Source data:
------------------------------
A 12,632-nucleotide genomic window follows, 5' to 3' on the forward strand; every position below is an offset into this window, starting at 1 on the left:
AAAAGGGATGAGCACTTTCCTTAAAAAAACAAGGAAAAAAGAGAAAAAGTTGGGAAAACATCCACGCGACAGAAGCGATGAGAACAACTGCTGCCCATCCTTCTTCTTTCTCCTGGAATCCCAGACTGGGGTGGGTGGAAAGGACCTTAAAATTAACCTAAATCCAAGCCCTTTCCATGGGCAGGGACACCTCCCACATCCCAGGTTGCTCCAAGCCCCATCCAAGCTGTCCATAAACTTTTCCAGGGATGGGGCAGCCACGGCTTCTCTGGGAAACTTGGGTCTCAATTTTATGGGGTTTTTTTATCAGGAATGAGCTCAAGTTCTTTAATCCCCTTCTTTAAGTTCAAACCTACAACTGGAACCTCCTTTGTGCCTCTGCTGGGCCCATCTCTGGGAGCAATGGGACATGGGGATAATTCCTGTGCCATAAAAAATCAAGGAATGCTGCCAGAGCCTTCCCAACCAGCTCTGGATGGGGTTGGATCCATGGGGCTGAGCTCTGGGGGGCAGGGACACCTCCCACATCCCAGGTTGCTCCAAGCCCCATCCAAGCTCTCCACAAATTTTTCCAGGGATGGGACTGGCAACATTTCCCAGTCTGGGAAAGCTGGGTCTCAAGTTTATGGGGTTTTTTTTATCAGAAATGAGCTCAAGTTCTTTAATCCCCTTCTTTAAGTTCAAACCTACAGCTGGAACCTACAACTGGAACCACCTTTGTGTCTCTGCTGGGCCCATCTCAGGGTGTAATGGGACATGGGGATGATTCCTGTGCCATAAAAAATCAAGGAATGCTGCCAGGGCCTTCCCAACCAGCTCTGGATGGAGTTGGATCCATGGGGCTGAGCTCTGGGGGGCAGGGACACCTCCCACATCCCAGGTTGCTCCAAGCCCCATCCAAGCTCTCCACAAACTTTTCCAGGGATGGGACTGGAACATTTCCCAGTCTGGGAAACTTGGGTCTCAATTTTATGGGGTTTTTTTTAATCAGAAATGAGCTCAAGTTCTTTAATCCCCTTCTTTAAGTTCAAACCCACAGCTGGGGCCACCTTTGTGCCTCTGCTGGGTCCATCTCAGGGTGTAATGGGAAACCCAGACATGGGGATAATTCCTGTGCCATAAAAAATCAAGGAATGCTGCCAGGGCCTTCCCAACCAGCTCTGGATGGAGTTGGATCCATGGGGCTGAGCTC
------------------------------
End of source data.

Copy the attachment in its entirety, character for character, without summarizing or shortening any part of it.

A 12,632-nucleotide genomic window follows, 5' to 3' on the forward strand; every position below is an offset into this window, starting at 1 on the left:
AAAAGGGATGAGCACTTTCCTTAAAAAAACAAGGAAAAAAGAGAAAAAGTTGGGAAAACATCCACGCGACAGAAGCGATGAGAACAACTGCTGCCCATCCTTCTTCTTTCTCCTGGAATCCCAGACTGGGGTGGGTGGAAAGGACCTTAAAATTAACCTAAATCCAAGCCCTTTCCATGGGCAGGGACACCTCCCACATCCCAGGTTGCTCCAAGCCCCATCCAAGCTGTCCATAAACTTTTCCAGGGATGGGGCAGCCACGGCTTCTCTGGGAAACTTGGGTCTCAATTTTATGGGGTTTTTTTATCAGGAATGAGCTCAAGTTCTTTAATCCCCTTCTTTAAGTTCAAACCTACAACTGGAACCTCCTTTGTGCCTCTGCTGGGCCCATCTCTGGGAGCAATGGGACATGGGGATAATTCCTGTGCCATAAAAAATCAAGGAATGCTGCCAGAGCCTTCCCAACCAGCTCTGGATGGGGTTGGATCCATGGGGCTGAGCTCTGGGGGGCAGGGACACCTCCCACATCCCAGGTTGCTCCAAGCCCCATCCAAGCTCTCCACAAATTTTTCCAGGGATGGGACTGGCAACATTTCCCAGTCTGGGAAAGCTGGGTCTCAAGTTTATGGGGTTTTTTTTATCAGAAATGAGCTCAAGTTCTTTAATCCCCTTCTTTAAGTTCAAACCTACAGCTGGAACCTACAACTGGAACCACCTTTGTGTCTCTGCTGGGCCCATCTCAGGGTGTAATGGGACATGGGGATGATTCCTGTGCCATAAAAAATCAAGGAATGCTGCCAGGGCCTTCCCAACCAGCTCTGGATGGAGTTGGATCCATGGGGCTGAGCTCTGGGGGGCAGGGACACCTCCCACATCCCAGGTTGCTCCAAGCCCCATCCAAGCTCTCCACAAACTTTTCCAGGGATGGGACTGGAACATTTCCCAGTCTGGGAAACTTGGGTCTCAATTTTATGGGGTTTTTTTTAATCAGAAATGAGCTCAAGTTCTTTAATCCCCTTCTTTAAGTTCAAACCCACAGCTGGGGCCACCTTTGTGCCTCTGCTGGGTCCATCTCAGGGTGTAATGGGAAACCCAGACATGGGGATAATTCCTGTGCCATAAAAAATCAAGGAATGCTGCCAGGGCCTTCCCAACCAGCTCTGGATGGAGTTGGATCCATGGGGCTGAGCTC